Demanding Better Digital Nutrition
A class of content that delivers healthier dividends
Posted Feb 22, 2019
Guest blog by Michael Phillips Moskowitz and Nicco Mele with Carrie
"Tell me what you eat, and I’ll tell you what you are.” Anthelme Brillat-Savarin, 1826
“You are what you eat.” Victor Lindlhar, 1942
If you think about it, you are what you delve into on your device. This year Americans will consume about 12 hours of digital information daily. That’s more time than we spend dining or sleeping. From videos to apps like Twitter to television series—we ingest and are influenced by monumental amounts of media.
How could we not be? Tech is the warp and weft of our lives and here to stay. Our tech diet can determine the development of our minds, moods and even life direction. What we choose influences who we are and there are many, many choices. But a sticky issue exists. What feels like a choice may not be an actual choice.
Tech companies can present information in ways that promote their interests over our well-being. Technical innovation took off before a governing body or ethical protocol regarding health was established. While efforts to protect consumers and educate us are underway, for now, better awareness can help us curate what we consume. The more we can streamline, minimize (abundance itself brings angst) select with insight and control the inflow, the greater our chance for digital nutrition. An ever-increasing surfeit of online options presents health challenges and opportunities for individuals, communities, organizations, and families. Insight into where we are now begotten curiosity and positive change.
Let’s start with current stats. Right now, one in five Americans meets the criteria for a mental health condition. Many suffer from mild to moderate anxiety and other forms of stress and distress. Depression diagnoses are on the rise. More work is required to understand the complex relationship between media diets, moods, and malaise. It is not just about the content. Information overload can be deflating in and of itself because energy is wasted on management and distillation, minutia instead of meaning, breadth instead of depth. While there is something to be said for a moment of warmth with a former friend, a funny meme, a lighthearted image or a grab-fast fact, research shows that we humans need substantive, lasting connections. We thrive on sustained and engrossing engagement with people, with projects and with our inner lives. Meaning, purpose, and self-awareness, overall and in the moment have much to do with well-being. With resilience. Some online communities, opportunities, and apps provide these psychological and spiritual nutrients, for sure. They streamline for us and help us find what we need. Others may distract us from addressing true needs or keep us in a superficial space that just doesn’t take us where we need to go for just a little too long.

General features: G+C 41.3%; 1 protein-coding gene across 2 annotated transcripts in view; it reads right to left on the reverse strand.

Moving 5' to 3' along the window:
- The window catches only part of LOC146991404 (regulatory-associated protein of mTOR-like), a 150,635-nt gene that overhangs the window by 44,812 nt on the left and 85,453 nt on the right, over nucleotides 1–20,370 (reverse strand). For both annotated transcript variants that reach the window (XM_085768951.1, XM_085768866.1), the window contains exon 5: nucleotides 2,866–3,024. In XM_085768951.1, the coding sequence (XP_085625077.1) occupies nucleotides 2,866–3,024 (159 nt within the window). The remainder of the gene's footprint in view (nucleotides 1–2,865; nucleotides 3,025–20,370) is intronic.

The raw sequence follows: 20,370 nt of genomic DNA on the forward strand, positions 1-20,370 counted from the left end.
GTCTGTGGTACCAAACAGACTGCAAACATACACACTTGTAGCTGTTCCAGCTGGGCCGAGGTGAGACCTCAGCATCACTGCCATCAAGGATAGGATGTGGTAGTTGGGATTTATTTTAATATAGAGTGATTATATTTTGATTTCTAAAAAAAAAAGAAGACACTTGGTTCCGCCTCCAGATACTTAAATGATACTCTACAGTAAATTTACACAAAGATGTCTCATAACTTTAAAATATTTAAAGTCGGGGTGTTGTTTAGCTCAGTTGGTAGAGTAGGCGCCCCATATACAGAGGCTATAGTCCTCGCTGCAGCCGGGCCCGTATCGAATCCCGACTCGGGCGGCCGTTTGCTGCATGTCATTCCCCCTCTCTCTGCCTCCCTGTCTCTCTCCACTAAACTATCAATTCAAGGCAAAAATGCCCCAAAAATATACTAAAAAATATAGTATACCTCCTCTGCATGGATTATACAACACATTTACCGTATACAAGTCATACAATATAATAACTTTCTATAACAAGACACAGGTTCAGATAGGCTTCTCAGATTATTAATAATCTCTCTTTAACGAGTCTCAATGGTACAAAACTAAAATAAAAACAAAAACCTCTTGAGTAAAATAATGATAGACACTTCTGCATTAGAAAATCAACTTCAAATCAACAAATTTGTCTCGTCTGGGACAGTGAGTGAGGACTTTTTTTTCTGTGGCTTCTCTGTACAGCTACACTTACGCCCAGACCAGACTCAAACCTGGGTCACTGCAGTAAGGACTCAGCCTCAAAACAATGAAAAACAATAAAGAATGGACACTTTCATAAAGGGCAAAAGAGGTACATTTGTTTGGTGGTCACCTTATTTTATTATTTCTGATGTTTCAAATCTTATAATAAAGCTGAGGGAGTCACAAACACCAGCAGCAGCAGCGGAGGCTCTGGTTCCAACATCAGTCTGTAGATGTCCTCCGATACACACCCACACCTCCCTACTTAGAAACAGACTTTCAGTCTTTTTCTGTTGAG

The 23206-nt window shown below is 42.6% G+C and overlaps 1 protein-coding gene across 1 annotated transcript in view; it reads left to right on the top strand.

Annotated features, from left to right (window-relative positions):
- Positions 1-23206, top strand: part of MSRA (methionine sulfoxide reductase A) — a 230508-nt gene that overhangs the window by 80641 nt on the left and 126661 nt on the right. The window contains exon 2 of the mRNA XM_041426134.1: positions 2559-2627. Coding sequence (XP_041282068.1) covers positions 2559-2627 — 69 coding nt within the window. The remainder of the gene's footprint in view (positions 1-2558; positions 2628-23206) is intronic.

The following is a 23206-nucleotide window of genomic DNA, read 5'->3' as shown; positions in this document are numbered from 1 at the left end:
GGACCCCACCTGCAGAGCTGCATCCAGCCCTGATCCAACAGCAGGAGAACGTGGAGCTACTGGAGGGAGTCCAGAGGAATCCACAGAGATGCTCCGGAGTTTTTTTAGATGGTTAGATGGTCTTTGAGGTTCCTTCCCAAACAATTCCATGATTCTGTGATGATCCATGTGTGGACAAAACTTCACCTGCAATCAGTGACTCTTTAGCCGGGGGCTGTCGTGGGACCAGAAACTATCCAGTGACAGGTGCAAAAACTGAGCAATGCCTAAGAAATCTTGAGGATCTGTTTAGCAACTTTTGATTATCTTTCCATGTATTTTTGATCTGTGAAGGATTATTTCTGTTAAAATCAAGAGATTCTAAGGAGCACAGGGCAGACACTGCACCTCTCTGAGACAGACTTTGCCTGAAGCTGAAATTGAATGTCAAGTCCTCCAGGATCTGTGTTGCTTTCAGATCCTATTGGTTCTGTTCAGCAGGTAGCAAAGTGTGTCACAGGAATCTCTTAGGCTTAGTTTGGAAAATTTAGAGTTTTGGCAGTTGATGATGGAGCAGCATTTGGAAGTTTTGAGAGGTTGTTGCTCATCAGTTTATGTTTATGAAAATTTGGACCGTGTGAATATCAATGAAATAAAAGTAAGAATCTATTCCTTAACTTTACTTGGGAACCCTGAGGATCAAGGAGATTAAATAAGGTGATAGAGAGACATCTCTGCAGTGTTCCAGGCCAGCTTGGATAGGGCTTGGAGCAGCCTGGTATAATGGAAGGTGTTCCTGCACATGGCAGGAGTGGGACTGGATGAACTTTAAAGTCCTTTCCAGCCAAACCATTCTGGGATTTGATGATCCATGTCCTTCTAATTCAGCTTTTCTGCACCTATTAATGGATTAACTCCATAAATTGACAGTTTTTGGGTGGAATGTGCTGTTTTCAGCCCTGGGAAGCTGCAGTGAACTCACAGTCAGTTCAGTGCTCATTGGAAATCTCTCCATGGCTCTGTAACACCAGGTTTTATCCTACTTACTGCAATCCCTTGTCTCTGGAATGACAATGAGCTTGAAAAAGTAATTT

Health apps can be very helpful and not all apps are created equal. Products like Instagram and Calm, for example, aren’t identical. Whether an app is designed for fleeting entertainment, deeper connection, visual communication or overall health it shouldn’t be bucketed as “bad,” or inadequate just because it is a digital product. Studies suggest that certain digital tools and assets have the potential to enhance health in significant ways. Many people feel safer, better and freer with apps or online services because they can be anonymous. While some people crave an enface interchange, others find that intrusive. An app or online community can provide support for liberating self-awareness, a bolstered inner life or a human connection that is invaluable while protecting a personal need for a little bit of distance. Access is also a crucial issue. A well-designed digital offering can be life-saving in a crucial moment when one has limited mobility. Used regularly, an online product can build good self-care habits and inner ballast.